Insulated Food Gloves – these are great for handling hot food without getting burned. I use them when pulling pork or carving up a turkey.

Flat Bamboo Skewers – I discovered these this year. They work so much better than round skewers. Threading food into them is a breeze and and they flip a lot easier without the food rolling.

Lightning Nuggets Firestarters – since we got our new deck I’m leery of flying sparks. I just have to touch one of these with the MAPP torch and in 20 minutes the Big Green Egg is roaring.

Egg Rite Egg Timer – no guesswork, just boiled eggs exactly like you like them no matter now hot the burner, what size the pan, or how many eggs are in it.

Pickapeppa Sauce – Jamaican ketchup, a spicy/sweet/savory blend that’s somewhere between jerk seasoning and Worcestershire sauce. Wonderful on chicken wings or thighs.

Pasta de Aji Amarillo/Hot Yellow Pepper Paste – this South American pepper brings a mild, fruity flavor to the table. It’s essential for the highly addictive Crema de Ají.

Tiger Sauce – a wonderful sweet and spicy hot sauce that I love on shrimp and salmon.

BBQ 25 – Adam Perry Lang’s simple and straight forward guide to putting more flavor into your grilling. This book has dramatically changed my cooking style.

Serious Barbecue: Smoke, Char, Baste, and Brush Your Way to Great Outdoor Cooking – I’m hoping Santa is listening and I find this other Lang book in my stocking this year.

Happy Holidays and Happy Grilling to all!

Turkey Pozole

I think this hearty Mexican stew is one of the best ways to use up leftover turkey. We’ve had a nasty cold streak here, and this dish packs enough heat and spice to warm you right up.

8 quarts cold water
1 turkey carcass
1 (20-ounce) can hominy (Juanita’s if you can get it)
1 (4-ounce) can green chilies
1-2  jalapenos, chopped
1 medium onion, chopped
3 cloves garlic, crushed and chopped
1 tablespoon medium chili powder
1 tablespoon Ancho chili powder
1 tablespoon ground cumin
1 tablespoon dried cilantro

Put the carcass in a large stock pot and cover with water. I use a pasta strainer insert to make removing the meat easier. Bring to a boil, reduce the heat, and simmer for 2 to 4 hours.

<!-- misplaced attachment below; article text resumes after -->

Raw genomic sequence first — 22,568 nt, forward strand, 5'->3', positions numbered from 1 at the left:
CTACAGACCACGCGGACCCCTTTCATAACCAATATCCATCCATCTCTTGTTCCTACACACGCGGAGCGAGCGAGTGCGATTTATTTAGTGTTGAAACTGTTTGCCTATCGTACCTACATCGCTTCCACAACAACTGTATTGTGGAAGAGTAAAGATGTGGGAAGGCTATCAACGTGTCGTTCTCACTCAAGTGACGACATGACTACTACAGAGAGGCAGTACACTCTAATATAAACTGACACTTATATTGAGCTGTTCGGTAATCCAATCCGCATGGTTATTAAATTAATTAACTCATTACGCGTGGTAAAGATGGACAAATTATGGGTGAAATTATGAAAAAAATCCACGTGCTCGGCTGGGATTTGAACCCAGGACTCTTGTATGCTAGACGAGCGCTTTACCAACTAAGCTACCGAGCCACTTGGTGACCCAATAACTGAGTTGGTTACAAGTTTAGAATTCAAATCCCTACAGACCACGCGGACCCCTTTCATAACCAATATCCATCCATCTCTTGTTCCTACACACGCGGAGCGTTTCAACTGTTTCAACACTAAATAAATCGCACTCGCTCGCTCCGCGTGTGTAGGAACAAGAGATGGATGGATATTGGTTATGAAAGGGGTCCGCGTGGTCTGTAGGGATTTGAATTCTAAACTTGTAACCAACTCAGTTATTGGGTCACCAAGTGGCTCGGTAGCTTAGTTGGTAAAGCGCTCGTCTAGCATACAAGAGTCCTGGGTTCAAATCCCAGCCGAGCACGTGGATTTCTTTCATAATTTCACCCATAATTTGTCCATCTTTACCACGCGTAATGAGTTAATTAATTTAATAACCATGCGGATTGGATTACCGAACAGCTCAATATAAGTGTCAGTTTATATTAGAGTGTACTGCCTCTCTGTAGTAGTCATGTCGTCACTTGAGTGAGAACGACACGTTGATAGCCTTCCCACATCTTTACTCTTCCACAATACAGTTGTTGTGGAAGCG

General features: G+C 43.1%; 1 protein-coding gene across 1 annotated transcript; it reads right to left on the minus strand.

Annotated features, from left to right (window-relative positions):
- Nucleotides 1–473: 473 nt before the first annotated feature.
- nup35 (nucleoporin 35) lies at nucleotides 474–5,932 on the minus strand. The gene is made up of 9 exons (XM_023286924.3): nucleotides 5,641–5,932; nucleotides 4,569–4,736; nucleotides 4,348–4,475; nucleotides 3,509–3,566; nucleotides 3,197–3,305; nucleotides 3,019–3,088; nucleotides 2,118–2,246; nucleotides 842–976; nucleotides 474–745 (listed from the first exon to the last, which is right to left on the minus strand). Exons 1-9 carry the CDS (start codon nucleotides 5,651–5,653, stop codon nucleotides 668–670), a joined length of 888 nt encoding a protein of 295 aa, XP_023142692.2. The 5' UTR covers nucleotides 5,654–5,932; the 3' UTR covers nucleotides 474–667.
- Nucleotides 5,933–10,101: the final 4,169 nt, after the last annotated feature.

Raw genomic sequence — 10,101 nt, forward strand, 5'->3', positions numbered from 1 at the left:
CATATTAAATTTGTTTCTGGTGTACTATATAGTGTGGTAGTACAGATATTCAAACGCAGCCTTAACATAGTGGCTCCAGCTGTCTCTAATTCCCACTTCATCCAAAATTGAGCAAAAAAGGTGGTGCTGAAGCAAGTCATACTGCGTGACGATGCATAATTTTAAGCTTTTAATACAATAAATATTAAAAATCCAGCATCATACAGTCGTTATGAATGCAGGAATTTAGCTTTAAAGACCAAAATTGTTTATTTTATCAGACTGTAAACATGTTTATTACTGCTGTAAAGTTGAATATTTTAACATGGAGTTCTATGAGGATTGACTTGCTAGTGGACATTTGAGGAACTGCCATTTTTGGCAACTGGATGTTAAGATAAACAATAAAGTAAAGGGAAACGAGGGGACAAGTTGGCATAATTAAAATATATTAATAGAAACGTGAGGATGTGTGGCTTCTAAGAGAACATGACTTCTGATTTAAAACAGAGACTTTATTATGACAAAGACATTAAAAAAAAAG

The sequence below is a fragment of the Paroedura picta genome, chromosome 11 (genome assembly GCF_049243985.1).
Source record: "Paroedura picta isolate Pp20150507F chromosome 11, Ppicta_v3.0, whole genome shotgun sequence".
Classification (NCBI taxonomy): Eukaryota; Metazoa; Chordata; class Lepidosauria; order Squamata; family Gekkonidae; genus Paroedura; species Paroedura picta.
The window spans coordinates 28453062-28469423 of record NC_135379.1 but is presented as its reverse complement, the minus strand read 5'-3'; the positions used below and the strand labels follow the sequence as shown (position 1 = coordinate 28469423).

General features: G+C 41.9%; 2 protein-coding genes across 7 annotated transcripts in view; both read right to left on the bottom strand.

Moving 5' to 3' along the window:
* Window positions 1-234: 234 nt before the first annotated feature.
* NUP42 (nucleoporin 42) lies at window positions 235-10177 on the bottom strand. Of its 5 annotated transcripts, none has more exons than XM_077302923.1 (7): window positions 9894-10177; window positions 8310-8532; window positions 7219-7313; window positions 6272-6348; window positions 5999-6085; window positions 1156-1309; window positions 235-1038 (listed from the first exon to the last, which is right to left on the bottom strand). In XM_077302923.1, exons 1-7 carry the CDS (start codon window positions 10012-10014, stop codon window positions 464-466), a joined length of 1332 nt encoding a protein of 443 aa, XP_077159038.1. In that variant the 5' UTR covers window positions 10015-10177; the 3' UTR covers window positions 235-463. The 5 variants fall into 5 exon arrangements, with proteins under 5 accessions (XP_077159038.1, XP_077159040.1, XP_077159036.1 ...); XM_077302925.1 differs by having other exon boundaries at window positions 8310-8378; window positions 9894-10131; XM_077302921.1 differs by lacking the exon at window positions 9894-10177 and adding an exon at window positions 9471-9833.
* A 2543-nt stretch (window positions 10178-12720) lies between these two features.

Remove the insert and set the the meat aside to cool. Bring the stock up to a low boil and add the hominy, onions, garlic, chilies, and spices. Reduce heat and let simmer to reduce a bit while you take the turkey carcass apart. Roughly chop the meat and add to the stew. Season to taste with salt and pepper. Bring to a boil, then reduce heat to low, and cover. Simmer, stirring occasionally, for about an hour to blend the flavors.

Serve with corn chips, a squeeze of lime, and a sprinkling of cojita cheese.

Zac Brown Chili

My name is Dave, and I’m a Parrothead. Whew, glad I got that off my chest.

I am a huge fan of Jimmy Buffet and often wish for little more than to be able to sail off to some salty piece of land. Sigh…

I have damn near every song Jimmy has ever recorded, so I was intrigued when Jimmy performed with the Zac Brown Band and said that when it came time to “pass the Tiki torch” he was going to pass it off to Zac.

That’s one hell of a recommendation, but I took one listen to Zac’s The Foundation and it was all over. I now have both it and You Get What You Give in permanent rotation on my CD player. He’s not Jimmy, and that’s a good thing, but they both share a love for great lyrics, general irreverence, and that wonderful country/reggae/Caribbean sound.

Now I hear that Zac has a cookbook called Southern Ground coming out and I just had to give his chili recipe a try. This is my version:

1 lb. beef-tenderloin tips, diced into 1/2-inch cubes
2 lbs. ground beef
1/2 lb. ground pork or chorizo
1 medium white onion, diced
1 tablespoon masa flour or cornmeal
1/2 tablespoon garlic powder
1 (14.5-ounce) can beef stock
2 (14.5-ounce) cans chicken stock
1 (8-ounce) can tomato sauce
1 (4-ounce) can mild diced green chilies
1/2 tablespoon ground cumin
1 fresh jalapeño pepper, chopped fine
2 teaspoons ground black pepper
3 tablespoons medium chili powder

Brown all the meat and the onion in a large dutch oven or other grill-safe pan. Drain if needed. Add the masa, garlic, stock, sauce, chilies, cumin,  jalapeño, pepper, and chili powder.

Simmer for an hour, then add:

1 (10-ounce) can Rotel Tomato & Green Chilies
4 tablespoons medium chili powder
2 tablespoons Ancho chili powder
2 tablespoons ground cumin
1 teaspoon garlic powder
1 tablespoon cocoa powder
1 (15.5-ounce) can black beans, drained
1 (15.5-ounce) can kidney beans, drained

Simmer for 45 minutes. Adjust seasonings, and serve with a sharp grated cheddar cheese and a dollop of crema.

The Verdict: ★★★★★
Excellent chili! Much beefier and less tomato-based than my usual recipes. The deep, rich, and well-rounded heat didn’t overtake the dish. I’m not sure what adding the seasoning in 2 waves buys this recipe, but I’m not one to argue chili with a southerner.

“But you only get once chance at life to leave your mark upon it
And when a pony he comes riding by you better set your sweet ass on it”

Let it Go, Zac Brown Band

%d bloggers like this: